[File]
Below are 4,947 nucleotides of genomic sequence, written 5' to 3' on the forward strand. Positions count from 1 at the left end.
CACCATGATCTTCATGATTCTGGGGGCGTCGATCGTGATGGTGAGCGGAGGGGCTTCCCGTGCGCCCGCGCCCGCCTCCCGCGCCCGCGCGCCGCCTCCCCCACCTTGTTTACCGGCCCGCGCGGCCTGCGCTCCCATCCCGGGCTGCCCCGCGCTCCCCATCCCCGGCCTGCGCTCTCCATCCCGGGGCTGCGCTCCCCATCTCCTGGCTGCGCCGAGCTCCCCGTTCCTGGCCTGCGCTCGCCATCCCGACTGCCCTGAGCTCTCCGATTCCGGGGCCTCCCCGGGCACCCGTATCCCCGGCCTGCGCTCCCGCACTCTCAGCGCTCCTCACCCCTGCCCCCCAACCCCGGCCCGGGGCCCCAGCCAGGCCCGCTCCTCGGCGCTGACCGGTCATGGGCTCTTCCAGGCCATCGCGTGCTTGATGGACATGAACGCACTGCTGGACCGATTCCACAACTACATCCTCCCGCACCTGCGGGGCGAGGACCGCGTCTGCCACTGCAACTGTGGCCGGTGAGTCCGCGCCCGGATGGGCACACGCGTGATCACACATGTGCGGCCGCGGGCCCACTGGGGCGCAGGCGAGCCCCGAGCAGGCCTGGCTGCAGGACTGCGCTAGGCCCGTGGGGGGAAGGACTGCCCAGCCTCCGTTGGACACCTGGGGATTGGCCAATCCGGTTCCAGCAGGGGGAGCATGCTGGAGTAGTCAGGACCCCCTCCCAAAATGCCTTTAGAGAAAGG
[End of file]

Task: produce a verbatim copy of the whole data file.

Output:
Below are 4,947 nucleotides of genomic sequence, written 5' to 3' on the forward strand. Positions count from 1 at the left end.
CACCATGATCTTCATGATTCTGGGGGCGTCGATCGTGATGGTGAGCGGAGGGGCTTCCCGTGCGCCCGCGCCCGCCTCCCGCGCCCGCGCGCCGCCTCCCCCACCTTGTTTACCGGCCCGCGCGGCCTGCGCTCCCATCCCGGGCTGCCCCGCGCTCCCCATCCCCGGCCTGCGCTCTCCATCCCGGGGCTGCGCTCCCCATCTCCTGGCTGCGCCGAGCTCCCCGTTCCTGGCCTGCGCTCGCCATCCCGACTGCCCTGAGCTCTCCGATTCCGGGGCCTCCCCGGGCACCCGTATCCCCGGCCTGCGCTCCCGCACTCTCAGCGCTCCTCACCCCTGCCCCCCAACCCCGGCCCGGGGCCCCAGCCAGGCCCGCTCCTCGGCGCTGACCGGTCATGGGCTCTTCCAGGCCATCGCGTGCTTGATGGACATGAACGCACTGCTGGACCGATTCCACAACTACATCCTCCCGCACCTGCGGGGCGAGGACCGCGTCTGCCACTGCAACTGTGGCCGGTGAGTCCGCGCCCGGATGGGCACACGCGTGATCACACATGTGCGGCCGCGGGCCCACTGGGGCGCAGGCGAGCCCCGAGCAGGCCTGGCTGCAGGACTGCGCTAGGCCCGTGGGGGGAAGGACTGCCCAGCCTCCGTTGGACACCTGGGGATTGGCCAATCCGGTTCCAGCAGGGGGAGCATGCTGGAGTAGTCAGGACCCCCTCCCAAAATGCCTTTAGAGAAAGG